Home Page
The Music Hall and Theatre History Website

Home - Index - New - Maps - Contact



 

The Theatre Royal, 5 Westgate Street, Bury St. Edmunds

Formerly - The Theatre, Bury St. Edmunds

A Google Streetview image of the Theatre Royal, Bury St. Edmunds - Click to Interact

Above - A Google Streetview image of the Theatre Royal, Bury St. Edmunds - Click to Interact

The auditorium of the Theatre Royal, Bury St. Edmunds in 2009 - Courtesy David Garratt.The Theatre Royal Bury St. Edmunds stands at 5 Westgate Street on the edge of Bury St. Edmunds town centre in Suffolk. It is an example of a Georgian Theatre, built in 1819 by William Wilkins the younger, (1778 – 1839), who also designed and built Downing College, Cambridge, and the National Gallery in London. The Theatre opened on Monday the 11th of October 1819 with Colman's comedy 'John Bull' and a new farce 'A Roland for an Oliver'.

Right - The auditorium of the Theatre Royal, Bury St. Edmunds in 2009 - Courtesy David Garratt.

The Theatre was part of 'the Norwich circuit' of Theatres, which toured productions between various Theatres in the circuit of Colchester, Cambridge, Ipswich, Bury St. Edmunds, Yarmouth and Norwich. William's father, also William Wilkins (senior), took overall control of this circuit when William was 21 years of age, and rebuilt or renovated all the Theatres in the circuit within a space of 15 years. Bury St. Edmunds Theatre Royal is the last remaining Theatre in this circuit apart from some parts of the Cambridge Barnwell or Festival Theatre, which is currently used as the Cambridge Buddhist Centre.

Famous Actors to play the Theatre were Sims Reeves, a month before he made his London debut, and William Charles Macready, who appeared there in November 1828. He appeared as 'Virginius' on Monday, 'William Tell' on Wednesday and 'Macbeth' on Thursday plus 'Othello' for his benefit night on the Friday.

 

The exterior of the Theatre is of red brick with a classical facade onto Westgate street. It has a glazed Porte-Cochere and the Theatre is free standing. The Theatre is 133 feet long, by 70 feet wide. The Theatre has a very large stage in relation to its auditorium being approximately the same size. The first lighting was candle power, but in 1838 Gas lighting was introduced.

The stage of the Theatre Royal, Bury St. Edmunds in 2009 - Courtesy David Garratt.

Above - The stage of the Theatre Royal, Bury St. Edmunds in 2009 - Courtesy David Garratt.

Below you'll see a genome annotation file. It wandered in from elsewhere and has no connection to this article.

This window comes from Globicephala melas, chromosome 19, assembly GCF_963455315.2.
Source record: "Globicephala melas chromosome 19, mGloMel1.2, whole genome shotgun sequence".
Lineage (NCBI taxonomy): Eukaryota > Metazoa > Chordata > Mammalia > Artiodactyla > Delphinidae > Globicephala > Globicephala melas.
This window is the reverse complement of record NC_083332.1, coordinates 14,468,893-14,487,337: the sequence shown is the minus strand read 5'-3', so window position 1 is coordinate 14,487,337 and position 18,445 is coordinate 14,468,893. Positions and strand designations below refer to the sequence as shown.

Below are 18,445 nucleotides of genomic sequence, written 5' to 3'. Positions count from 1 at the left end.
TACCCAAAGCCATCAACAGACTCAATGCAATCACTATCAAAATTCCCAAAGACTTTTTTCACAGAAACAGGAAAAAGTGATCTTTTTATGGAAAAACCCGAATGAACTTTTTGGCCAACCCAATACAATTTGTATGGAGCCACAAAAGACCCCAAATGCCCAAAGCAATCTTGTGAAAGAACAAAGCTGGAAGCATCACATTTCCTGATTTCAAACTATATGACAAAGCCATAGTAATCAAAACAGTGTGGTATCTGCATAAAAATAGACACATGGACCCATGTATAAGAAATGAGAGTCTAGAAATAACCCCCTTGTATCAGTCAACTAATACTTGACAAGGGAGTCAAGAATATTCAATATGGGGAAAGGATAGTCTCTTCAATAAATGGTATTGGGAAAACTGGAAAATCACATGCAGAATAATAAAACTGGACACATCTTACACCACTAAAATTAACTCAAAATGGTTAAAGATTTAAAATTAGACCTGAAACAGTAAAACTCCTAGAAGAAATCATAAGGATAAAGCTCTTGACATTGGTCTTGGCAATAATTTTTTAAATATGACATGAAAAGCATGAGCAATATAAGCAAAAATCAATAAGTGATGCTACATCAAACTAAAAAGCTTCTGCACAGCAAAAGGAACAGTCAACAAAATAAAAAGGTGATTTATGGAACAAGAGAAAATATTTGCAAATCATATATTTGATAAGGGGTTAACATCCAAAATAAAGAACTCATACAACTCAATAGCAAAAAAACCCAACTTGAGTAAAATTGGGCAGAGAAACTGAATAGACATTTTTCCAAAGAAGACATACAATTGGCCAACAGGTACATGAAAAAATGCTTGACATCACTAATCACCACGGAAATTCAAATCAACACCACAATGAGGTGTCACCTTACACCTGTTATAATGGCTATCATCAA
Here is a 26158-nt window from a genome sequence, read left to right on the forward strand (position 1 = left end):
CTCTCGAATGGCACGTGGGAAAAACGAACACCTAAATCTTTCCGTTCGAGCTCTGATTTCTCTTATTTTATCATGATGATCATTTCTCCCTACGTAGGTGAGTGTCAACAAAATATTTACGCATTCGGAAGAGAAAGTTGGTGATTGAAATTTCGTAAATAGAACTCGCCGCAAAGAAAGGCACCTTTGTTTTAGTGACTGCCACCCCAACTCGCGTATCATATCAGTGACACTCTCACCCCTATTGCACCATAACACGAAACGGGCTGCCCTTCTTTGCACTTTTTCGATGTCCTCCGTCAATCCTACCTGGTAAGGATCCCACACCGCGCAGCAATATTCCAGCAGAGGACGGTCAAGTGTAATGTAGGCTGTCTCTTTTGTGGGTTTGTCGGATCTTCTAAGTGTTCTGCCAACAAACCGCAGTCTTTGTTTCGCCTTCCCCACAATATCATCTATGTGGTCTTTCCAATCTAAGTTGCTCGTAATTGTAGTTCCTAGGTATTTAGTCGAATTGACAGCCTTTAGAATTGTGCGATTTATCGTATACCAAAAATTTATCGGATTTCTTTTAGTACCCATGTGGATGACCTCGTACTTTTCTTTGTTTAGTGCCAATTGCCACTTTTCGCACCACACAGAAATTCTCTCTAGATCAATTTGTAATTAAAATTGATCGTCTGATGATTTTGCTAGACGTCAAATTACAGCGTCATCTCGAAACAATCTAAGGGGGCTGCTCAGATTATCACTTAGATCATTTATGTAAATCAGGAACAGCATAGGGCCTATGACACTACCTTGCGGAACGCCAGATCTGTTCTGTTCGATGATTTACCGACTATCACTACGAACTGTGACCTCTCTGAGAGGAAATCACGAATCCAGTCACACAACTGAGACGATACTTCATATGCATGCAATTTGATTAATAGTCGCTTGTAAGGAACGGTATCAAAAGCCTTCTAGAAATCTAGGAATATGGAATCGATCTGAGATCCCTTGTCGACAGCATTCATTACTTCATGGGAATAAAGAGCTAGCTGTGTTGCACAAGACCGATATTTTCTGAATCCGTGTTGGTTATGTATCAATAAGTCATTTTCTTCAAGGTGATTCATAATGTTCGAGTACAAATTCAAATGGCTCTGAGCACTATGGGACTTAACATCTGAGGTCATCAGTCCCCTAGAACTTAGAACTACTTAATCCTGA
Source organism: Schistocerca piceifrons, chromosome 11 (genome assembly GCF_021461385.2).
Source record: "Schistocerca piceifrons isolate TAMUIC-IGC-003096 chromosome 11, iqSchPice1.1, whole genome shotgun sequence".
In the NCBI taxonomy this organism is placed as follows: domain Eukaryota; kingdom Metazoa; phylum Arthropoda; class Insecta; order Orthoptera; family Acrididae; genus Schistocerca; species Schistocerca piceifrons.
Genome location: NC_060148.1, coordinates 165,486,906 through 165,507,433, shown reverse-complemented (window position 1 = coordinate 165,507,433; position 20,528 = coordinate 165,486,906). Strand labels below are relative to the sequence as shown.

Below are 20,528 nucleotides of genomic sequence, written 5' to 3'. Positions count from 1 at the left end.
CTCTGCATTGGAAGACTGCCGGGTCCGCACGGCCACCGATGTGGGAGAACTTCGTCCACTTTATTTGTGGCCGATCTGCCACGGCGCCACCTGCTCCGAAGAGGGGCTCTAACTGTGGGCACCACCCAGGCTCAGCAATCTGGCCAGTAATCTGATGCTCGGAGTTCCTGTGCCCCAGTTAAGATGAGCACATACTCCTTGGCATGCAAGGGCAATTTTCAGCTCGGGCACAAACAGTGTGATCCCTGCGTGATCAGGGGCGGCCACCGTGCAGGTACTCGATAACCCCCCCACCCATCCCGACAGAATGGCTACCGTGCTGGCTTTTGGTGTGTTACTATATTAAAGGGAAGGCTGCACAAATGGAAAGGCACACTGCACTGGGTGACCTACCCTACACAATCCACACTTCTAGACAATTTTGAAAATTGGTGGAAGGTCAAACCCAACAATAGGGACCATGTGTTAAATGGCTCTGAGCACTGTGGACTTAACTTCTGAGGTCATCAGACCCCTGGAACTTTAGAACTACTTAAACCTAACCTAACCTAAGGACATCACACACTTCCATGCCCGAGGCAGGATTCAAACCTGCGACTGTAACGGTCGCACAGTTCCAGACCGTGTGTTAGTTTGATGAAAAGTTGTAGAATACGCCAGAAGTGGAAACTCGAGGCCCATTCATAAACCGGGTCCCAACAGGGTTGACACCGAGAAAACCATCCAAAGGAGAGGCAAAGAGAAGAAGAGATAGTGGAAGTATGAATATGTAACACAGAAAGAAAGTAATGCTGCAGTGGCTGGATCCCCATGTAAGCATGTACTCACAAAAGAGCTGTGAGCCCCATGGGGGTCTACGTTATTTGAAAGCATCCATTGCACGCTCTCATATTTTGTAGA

The auditorium of the Theatre Royal, Bury St. Edmunds in 2009 - Courtesy David Garratt.Wilkins died in 1839 and the Theatre (as it was known) was taken over by William James Achilles Abington who promptly renamed the 'Theatre', to 'The Theatre Royal' (although the Theatre Royal does not actually hold a Royal Patent). Abington lasted one season only to be followed by T. D. Davenport, who had been manager of London's Olympic Theatre. The Theatre Royal is famous also as being the first Theatre to stage Brandon Thomas's 'Charley's Aunt', on 29th February 1892.

Left - The auditorium of the Theatre Royal, Bury St. Edmunds in 2009 - Courtesy David Garratt.

Naturally the Theatre has a very long history. In 1906 it was altered by Bertie Crewe (Theatre Architect), for a period as a variety Theatre. One of the things Crewe did was to remove the Georgian forstage. In 1912 it was run by Florence Glossop-Harris, and by 1920 was in the ownership of Greene King & Sons, local brewers, who changed the Theatre's use to a barrel store. The Theatre was brought back to life for theatrical use in 1965, after a passionate campaign to restore it to theatrical use. In 1994 a single storey extension was built at the rear, and in 1995 improvements were made to the façade, and the forecourt lowered to its 1819 level with the foyer and auditorium ceiling redecorated. In 1966 the Theatre was restored by Ernest Scott as architect assisted by Ian Mackintosh as consultant. The Theatre is currently owned by Greene King Brewery, and leased by them to The National Trust, who in turn has leased the Theatre to Bury St. Edmunds Theatre Management Ltd, who run the Theatre. It is Grade I Listed.